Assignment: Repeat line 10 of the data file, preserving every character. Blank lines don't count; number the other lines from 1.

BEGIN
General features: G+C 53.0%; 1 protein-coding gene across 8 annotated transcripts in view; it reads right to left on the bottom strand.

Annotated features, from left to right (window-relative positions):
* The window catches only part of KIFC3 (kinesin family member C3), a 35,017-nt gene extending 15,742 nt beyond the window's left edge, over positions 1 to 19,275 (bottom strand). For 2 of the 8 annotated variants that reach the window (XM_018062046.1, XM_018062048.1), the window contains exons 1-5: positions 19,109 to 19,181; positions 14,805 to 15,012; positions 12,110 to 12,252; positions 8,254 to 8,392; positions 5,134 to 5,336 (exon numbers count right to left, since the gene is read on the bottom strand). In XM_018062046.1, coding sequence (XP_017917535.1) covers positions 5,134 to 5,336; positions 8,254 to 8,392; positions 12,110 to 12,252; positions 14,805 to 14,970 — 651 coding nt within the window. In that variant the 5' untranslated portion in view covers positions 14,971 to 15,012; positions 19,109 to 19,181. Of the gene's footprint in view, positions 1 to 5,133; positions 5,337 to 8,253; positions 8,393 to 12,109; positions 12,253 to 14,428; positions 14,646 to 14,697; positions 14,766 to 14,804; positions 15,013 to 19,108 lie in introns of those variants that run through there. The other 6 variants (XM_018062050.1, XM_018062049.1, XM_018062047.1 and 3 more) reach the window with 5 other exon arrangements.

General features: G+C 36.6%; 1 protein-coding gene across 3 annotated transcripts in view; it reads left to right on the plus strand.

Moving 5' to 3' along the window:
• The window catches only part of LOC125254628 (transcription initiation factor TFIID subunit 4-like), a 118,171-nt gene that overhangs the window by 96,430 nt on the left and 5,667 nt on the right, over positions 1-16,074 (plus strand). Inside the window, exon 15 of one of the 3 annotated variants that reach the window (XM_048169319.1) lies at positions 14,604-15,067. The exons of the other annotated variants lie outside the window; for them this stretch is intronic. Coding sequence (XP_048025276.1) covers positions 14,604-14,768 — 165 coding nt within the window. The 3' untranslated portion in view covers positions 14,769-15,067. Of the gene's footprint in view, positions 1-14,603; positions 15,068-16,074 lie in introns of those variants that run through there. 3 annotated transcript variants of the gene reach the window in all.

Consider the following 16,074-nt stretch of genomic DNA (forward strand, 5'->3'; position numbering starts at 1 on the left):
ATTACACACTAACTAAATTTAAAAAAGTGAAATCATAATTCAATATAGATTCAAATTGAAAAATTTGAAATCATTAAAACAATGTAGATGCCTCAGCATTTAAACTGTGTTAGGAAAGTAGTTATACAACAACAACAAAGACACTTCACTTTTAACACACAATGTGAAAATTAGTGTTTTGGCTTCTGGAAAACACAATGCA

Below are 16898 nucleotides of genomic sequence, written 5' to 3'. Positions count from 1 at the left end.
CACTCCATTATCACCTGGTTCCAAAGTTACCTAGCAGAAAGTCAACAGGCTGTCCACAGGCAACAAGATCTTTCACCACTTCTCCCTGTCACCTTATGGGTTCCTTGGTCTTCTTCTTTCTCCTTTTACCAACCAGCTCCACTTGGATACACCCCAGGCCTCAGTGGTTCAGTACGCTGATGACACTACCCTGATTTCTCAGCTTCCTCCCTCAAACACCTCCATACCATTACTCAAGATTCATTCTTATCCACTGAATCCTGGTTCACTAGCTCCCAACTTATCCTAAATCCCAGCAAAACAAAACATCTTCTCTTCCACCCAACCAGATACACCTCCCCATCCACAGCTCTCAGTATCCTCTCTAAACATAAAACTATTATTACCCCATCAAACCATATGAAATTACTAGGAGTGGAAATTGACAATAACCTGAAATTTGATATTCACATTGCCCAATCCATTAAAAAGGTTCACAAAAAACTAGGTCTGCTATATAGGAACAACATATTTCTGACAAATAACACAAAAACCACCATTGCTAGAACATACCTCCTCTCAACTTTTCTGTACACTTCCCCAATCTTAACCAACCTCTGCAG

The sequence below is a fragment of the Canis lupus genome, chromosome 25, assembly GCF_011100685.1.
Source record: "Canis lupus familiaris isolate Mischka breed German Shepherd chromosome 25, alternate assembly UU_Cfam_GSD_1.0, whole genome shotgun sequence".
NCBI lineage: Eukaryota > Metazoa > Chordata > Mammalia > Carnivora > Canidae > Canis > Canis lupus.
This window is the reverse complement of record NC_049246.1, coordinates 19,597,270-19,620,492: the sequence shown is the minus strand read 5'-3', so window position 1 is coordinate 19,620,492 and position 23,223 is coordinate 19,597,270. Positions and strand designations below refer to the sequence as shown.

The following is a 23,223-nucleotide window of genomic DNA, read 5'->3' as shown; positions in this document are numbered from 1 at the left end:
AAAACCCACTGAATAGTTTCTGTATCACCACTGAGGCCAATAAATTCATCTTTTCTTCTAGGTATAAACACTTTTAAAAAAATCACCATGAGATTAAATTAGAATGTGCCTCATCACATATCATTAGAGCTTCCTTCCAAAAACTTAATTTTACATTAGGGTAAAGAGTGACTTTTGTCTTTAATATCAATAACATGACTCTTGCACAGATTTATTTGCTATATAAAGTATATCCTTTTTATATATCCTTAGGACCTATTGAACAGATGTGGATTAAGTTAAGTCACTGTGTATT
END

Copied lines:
CACTCCATTATCACCTGGTTCCAAAGTTACCTAGCAGAAAGTCAACAGGCTGTCCACAGGCAACAAGATCTTTCACCACTTCTCCCTGTCACCTTATGGGTTCCTTGGTCTTCTTCTTTCTCCTTTTACCAACCAGCTCCACTTGGATACACCCCAGGCCTCAGTGGTTCAGTACGCTGATGACACTACCCTGATTTCTCAGCTTCCTCCCTCAAACACCTCCATACCATTACTCAAGATTCATTCTTATCCACTGAATCCTGGTTCACTAGCTCCCAACTTATCCTAAATCCCAGCAAAACAAAACATCTTCTCTTCCACCCAACCAGATACACCTCCCCATCCACAGCTCTCAGTATCCTCTCTAAACATAAAACTATTATTACCCCATCAAACCATATGAAATTACTAGGAGTGGAAATTGACAATAACCTGAAATTTGATATTCACATTGCCCAATCCATTAAAAAGGTTCACAAAAAACTAGGTCTGCTATATAGGAACAACATATTTCTGACAAATAACACAAAAACCACCATTGCTAGAACATACCTCCTCTCAACTTTTCTGTACACTTCCCCAATCTTAACCAACCTCTGCAG